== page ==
Author: Donna Chesteen, Esq.
So, what is a double-sided marketplace (or, a two-sided marketplace)? We use these marketplaces every day but most people have never heard this term. A double-sided marketplace is essentially a marketplace that brings together two categories of users who need each other to be successful. One of the most familiar examples is Uber®. Uber requires both drivers and passengers; otherwise it would not be a business. Other examples include matchmaking businesses such as Match®, business review platforms such as Yelp®, and sites like eBay® that bring together buyers and sellers.
These double-sided marketplaces are especially prevalent in the mobile app world but these marketplaces have an unusual legal risk associated with them. This risk revolves around the lack of control over the users.
This issue manifests itself in many ways with the following being the most common:
1. Are the users representing themselves accurately and truthfully?
2. Is the data provided by the users correct?
3. Are the users providing data whose IP they don’t have the rights to?
Untruthful user representations present a huge issue when dealing when two-sided marketplaces—whether that marketplace is a dating website or a babysitting matching app—because of the dangers of interacting with unknown individuals or organizations. The terms and conditions (or similar agreements) used by the provider of a two-sided marketplace need to explicitly state that the provider has no control over the users of the platform and that the use of the platform is at the user’s own risk. It should explain the risk of dealing with individuals or businesses that are unknown to the user and have the user agree that the provider is not responsible for the actions of others. It should also contain an indemnification clause* requiring the user to indemnify the provider against legal actions from third parties with regard to misrepresentations.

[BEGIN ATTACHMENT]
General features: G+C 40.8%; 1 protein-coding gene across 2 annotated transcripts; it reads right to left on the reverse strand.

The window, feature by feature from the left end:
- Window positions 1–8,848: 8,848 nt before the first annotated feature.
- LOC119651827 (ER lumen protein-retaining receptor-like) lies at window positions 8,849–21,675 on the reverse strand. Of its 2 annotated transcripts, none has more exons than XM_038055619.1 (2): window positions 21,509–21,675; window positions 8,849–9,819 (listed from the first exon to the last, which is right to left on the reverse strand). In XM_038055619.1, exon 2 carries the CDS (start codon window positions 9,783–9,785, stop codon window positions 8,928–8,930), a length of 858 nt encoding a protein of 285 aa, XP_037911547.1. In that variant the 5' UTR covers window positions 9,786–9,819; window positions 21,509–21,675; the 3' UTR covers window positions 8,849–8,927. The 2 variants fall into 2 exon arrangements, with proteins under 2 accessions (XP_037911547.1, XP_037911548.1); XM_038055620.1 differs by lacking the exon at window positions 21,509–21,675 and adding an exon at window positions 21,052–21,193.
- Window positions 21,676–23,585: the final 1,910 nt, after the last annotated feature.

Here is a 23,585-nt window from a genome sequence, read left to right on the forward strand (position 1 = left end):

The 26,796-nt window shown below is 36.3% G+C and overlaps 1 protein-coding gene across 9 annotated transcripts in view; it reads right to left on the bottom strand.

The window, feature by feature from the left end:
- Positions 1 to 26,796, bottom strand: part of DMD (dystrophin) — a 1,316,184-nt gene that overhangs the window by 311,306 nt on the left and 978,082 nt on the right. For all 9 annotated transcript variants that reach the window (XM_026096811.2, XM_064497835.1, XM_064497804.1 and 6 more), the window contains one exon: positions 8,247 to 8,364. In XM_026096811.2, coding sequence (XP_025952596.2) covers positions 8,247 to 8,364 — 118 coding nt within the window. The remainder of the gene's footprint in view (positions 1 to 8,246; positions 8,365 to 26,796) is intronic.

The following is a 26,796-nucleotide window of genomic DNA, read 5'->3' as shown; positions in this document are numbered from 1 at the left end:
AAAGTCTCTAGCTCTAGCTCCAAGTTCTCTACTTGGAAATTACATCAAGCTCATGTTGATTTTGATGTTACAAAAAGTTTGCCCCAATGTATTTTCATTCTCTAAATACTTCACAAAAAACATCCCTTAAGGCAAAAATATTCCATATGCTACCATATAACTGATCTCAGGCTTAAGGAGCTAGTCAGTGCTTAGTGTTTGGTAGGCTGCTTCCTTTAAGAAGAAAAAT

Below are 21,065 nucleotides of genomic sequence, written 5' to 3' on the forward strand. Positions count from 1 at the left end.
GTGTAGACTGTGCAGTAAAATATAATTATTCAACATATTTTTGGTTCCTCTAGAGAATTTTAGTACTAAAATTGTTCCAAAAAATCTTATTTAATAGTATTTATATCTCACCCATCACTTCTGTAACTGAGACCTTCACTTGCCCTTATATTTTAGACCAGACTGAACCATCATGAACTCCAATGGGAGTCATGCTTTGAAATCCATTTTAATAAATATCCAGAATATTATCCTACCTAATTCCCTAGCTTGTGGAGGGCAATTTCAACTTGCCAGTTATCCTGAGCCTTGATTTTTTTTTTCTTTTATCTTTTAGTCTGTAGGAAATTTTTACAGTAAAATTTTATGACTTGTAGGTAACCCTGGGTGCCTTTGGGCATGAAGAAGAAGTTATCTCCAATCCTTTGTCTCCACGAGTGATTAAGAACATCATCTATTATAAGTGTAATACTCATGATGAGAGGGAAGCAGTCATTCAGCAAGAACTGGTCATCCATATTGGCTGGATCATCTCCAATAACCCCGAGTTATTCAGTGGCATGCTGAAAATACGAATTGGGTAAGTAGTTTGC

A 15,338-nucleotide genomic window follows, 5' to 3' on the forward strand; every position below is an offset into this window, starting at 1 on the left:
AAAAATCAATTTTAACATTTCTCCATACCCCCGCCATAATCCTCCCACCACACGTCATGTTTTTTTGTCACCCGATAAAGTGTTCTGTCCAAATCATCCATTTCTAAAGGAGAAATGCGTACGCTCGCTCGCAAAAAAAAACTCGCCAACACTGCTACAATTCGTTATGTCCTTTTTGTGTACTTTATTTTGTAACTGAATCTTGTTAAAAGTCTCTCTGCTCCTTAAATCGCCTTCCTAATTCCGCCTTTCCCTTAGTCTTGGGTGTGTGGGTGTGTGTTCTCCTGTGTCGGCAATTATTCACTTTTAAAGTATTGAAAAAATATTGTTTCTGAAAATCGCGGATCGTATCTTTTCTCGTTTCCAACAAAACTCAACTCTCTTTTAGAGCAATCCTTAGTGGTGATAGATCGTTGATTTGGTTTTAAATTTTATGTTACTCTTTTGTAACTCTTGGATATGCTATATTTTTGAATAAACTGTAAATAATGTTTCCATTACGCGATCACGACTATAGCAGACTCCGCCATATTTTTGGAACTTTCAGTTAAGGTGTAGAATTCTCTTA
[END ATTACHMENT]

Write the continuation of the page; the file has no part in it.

There can also be risks involved with a user entering “bad” data and other data integrity issues. For instance, if a user enters an incorrect phone number or email address and, therefore, the other party is unsuccessful in notifying her of some important event, the provider needs provisions to ensure it is not liable for that. This is another situation where an indemnification clause* should be included to protect the provider of the platform against data integrity issues.
*An Indemnification Clause is a clause that protects a provider, if a third party files suit against it, by transferring that liability to the party who actually committed the wrongful act.
As you can see, while a double-sided marketplace can be a great business model, it can also cause the provider double trouble. If you need assistance with protecting yourself against the legal risks involved with providing a double-sided marketplace, contact me for help.